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Nov 27, 2007 08:45 PM

mother in my vinegar

I purchased a bottle of lower-end champagne vinegar at a local Italian market a month or two ago. I used it once right away, and then it sat in the pantry until this week. I reached back into the dark depths of the small pantry to find a surprise floating in the glass bottle. It appeared to be an inch-thick layer of a semi-solid translucent substance. It looked very much like refrigerated animal fat. Now I know a little bit about vinegar production; I understand what the "mother of vinegar" does, that it's a body of bacteria, and that it is recycled for the next batch of vinegar. That's about all I know.

So, the most logical conclusion I can think of is that the substance in my champagne vinegar is a mother. Is it possible that a few bacteria wound up in my bottle and then their population took off when it met the darkness of my pantry? Or could this be some other parastitic population that I should be worried about? I *really* want to use some of that vinegar... and I'm kind of curious if I can use some of this "substance" to get started on my own homemade vinegar...

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  1. If it really IS a mother than yes you can use it to start other vinegars, add to wine of choice and wait. Does your vinegar smell like it did when you bought it?

    1. Takes a really hearty bug to survive vinegar. :) Smell/taste your vinegar and see if it still tastes ok. If so, then yes, it's a mother and you can do as dishchrista suggested, get some wine and pop it in there to make more wine vinegar. :)

      1. Yep, it smells fine. I think I'll make a vinaigrette tonight and if I'm still alive tomorrow I'll have to get started on my own homemade vinegars.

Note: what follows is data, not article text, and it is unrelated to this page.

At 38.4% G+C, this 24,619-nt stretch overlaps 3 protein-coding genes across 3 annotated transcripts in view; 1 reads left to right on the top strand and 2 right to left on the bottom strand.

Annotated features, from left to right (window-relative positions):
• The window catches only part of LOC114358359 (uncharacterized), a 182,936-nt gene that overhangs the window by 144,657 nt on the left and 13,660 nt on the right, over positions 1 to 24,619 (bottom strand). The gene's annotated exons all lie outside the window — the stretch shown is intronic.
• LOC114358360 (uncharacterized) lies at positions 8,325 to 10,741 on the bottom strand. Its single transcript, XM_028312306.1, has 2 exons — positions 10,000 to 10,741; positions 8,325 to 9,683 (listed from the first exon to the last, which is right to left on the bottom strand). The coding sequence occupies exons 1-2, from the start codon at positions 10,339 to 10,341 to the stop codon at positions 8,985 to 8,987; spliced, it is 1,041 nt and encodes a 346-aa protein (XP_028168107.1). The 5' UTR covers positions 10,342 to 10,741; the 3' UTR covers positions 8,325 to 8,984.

I'm surprised though that some of the mother got into my bottle; it seems to be a mass produced and widely distributed brand. Has this occurred to anyone else?

        4 Replies
        1. re: Agent Orange

          Yes this has happened to me fairly often as well, usually in wine vinegars. I have not yet suffered any serious side effects, and the vinegars taste fine. But I try not to use the mother itself, just because it looks gross. Thanks for sharing, now I know what that stuff is.

          1. re: Agent Orange

            Yes, this has happened to me as well, both with basalmic and wine vinegars. It's my understanding that bits of the source mother were bottled with the vinegar, and started to grow again after the vinegar sat for a while. It actually is kind of refreshing, in the sense that you know the vinegar hasn't been tainted with chemicals and such, if the mother will live in it.

            1. re: DanaB

              Thanks for sharing your confirmations that this isn't such a freakish occurrence after all. I'll be doing some research on homemade vinegar and will have to report back on my progress.

              1. re: Agent Orange

                Here's a really good website on the topic, to get you started: